What you need to know
Depression is an illness of our time. Already widespread in the UK before the pandemic it seems to have worsened significantly under the impact of the lockdowns. Depression can seriously interfere with your capacity to to function day to day and to enjoy life.
Symptoms of depression
Major depressive disorder
There are different types of depression and different symptoms may be associated with each. In so-called major depressive disorder (MDD – the classic form of the condition) the symptoms of depression are typified by an all-permeating dark mood, a loss of interest in things that are normally enjoyed, feelings of worthlessness and guilt, restlessness and agitation or – the opposite – sluggishness, difficulty concentrating and making decisions, problems with sleeping and even thoughts of taking one’s own life. So we’re talking here about quite severe depression symptoms. The latter can on occasion extend to psychosis – a break with reality.
Persistent depressive disorder
This is another of the common types of depression. It refers to low mood which has gone on for two years or more and which may not be as intense as in MDD, thus permitting a person to cope better with daily life, albeit rather joylessly. Other features of it may include sleeping too much or not enough and changes in appetite.
Formerly known as manic depression, bi-polar disorder again includes the familiar symptoms of depression but these alternate with periods of extreme high energy or activity, together with inflated self-esteem, over-ambitious and grandiose ideas, decreased need for sleep and increased risk-taking.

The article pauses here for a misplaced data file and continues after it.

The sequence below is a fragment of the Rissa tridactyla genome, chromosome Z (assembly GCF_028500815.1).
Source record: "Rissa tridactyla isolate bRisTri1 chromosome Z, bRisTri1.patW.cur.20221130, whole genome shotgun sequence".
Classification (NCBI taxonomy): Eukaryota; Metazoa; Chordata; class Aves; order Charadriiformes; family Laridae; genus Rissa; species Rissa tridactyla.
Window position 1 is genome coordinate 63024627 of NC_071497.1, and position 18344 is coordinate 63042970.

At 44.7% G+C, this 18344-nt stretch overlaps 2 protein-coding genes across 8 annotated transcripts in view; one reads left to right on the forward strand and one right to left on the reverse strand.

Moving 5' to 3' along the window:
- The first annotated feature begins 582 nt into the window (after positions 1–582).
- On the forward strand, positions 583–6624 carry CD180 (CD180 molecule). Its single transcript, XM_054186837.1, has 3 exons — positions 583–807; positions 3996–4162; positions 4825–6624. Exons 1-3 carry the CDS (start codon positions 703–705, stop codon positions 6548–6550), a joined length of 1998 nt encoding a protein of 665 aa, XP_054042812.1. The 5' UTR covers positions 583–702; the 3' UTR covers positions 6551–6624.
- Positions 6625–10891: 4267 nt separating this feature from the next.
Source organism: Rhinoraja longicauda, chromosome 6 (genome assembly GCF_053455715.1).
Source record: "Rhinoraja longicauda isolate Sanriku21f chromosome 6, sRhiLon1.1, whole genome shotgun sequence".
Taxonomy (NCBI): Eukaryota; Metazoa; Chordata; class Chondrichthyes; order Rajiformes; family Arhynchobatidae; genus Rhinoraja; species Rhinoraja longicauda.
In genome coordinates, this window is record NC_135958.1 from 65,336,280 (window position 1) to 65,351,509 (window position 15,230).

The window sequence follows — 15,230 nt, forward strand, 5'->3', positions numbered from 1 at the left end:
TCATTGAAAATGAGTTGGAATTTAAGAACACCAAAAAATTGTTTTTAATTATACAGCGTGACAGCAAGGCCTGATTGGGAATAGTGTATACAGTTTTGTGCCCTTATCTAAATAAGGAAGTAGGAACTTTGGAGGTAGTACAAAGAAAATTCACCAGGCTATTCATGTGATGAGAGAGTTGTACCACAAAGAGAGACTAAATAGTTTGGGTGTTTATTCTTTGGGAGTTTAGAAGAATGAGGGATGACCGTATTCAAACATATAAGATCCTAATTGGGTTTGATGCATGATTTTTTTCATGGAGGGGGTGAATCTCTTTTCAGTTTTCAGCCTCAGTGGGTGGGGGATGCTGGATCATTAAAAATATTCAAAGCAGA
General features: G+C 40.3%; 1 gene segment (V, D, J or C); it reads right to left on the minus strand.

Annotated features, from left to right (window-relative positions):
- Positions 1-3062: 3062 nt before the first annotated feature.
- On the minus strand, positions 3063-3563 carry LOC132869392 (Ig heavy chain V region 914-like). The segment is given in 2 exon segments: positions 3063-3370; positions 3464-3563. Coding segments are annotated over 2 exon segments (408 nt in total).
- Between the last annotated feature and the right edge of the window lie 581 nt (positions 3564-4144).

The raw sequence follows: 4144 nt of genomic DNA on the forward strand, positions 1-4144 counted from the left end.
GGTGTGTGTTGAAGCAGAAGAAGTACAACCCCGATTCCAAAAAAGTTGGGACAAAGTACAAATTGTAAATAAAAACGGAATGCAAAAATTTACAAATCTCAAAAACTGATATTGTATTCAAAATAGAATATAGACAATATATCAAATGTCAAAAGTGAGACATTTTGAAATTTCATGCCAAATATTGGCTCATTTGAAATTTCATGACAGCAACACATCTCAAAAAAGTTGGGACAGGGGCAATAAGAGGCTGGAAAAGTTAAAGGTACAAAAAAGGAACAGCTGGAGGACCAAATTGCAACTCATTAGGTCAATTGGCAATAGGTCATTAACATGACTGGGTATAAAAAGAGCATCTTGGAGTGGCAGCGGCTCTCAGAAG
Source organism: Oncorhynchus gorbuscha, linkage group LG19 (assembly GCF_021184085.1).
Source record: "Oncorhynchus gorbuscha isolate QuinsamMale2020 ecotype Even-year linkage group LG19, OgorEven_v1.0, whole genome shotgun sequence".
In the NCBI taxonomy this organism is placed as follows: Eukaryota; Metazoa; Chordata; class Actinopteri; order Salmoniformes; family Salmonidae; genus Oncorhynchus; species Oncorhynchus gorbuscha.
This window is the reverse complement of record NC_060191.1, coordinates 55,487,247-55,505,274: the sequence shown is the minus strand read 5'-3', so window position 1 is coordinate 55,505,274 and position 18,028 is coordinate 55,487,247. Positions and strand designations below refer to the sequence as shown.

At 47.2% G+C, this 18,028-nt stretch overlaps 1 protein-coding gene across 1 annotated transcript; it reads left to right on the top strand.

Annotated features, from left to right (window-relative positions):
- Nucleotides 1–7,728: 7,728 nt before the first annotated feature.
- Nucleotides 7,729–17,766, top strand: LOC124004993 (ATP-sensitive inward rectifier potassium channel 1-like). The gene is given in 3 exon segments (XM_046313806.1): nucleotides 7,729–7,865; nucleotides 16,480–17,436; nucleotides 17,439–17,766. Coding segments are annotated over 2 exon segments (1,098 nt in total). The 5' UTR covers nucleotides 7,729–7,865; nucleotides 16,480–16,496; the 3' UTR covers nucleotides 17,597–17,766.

Other types of depression
Among the different types of depression there are also recurrent depression and atypical depression. The atypical variety is when someone experiences depressive symptoms such as excessive eating or weight gain, excessive sleep, acute sensitivity to rejection, a feeling of being weighed down and strongly reactive moods. But the individual will suddenly brighten up when something positive happens to them. Interestingly, the name ‘atypical’ suggests that the condition is rare but in fact it occupies a place in the more common types of depression.
Physical symptoms of depression
Across the spectrum of different types of depression bodily symptoms may also make themselves felt – some of them quite surprising. Fatigue and low energy, decreased tolerance for pain, tension headaches, blurry vision, stomach pain or discomfort, digestion problems, irregular bowel routines and back pain or aching all over one’s body can be indicators of depression or of its imminent onset. So if you’re thinking of visiting your doctor about any of these symptoms and you suspect that they may have an emotional component, it may be worth discussing the possibility that you’re actually experiencing physical symptoms of depression.
Symptoms of depression in women
Depression affects more women than men and it has often been thought that symptoms of depression in women differ from symptoms of depression in men. But this is not to the point where the condition exists in two distinct forms. That said, there are a couple of types of depression that are specific to women.
This condition embraces both minor and more severe depression symptoms occurring during pregnancy or the first year after giving birth (when it’s also known as postpartum depression). The effects on a woman and on her infant and family can be very bad indeed. She may experience severe mood swings, difficulty in bonding with the baby, thoughts of hurting herself or the child, social withdrawal and, in the case of postpartum psychosis, delusions, confusion or hallucinations.
Premenstrual dysphoric disorder (PMDD)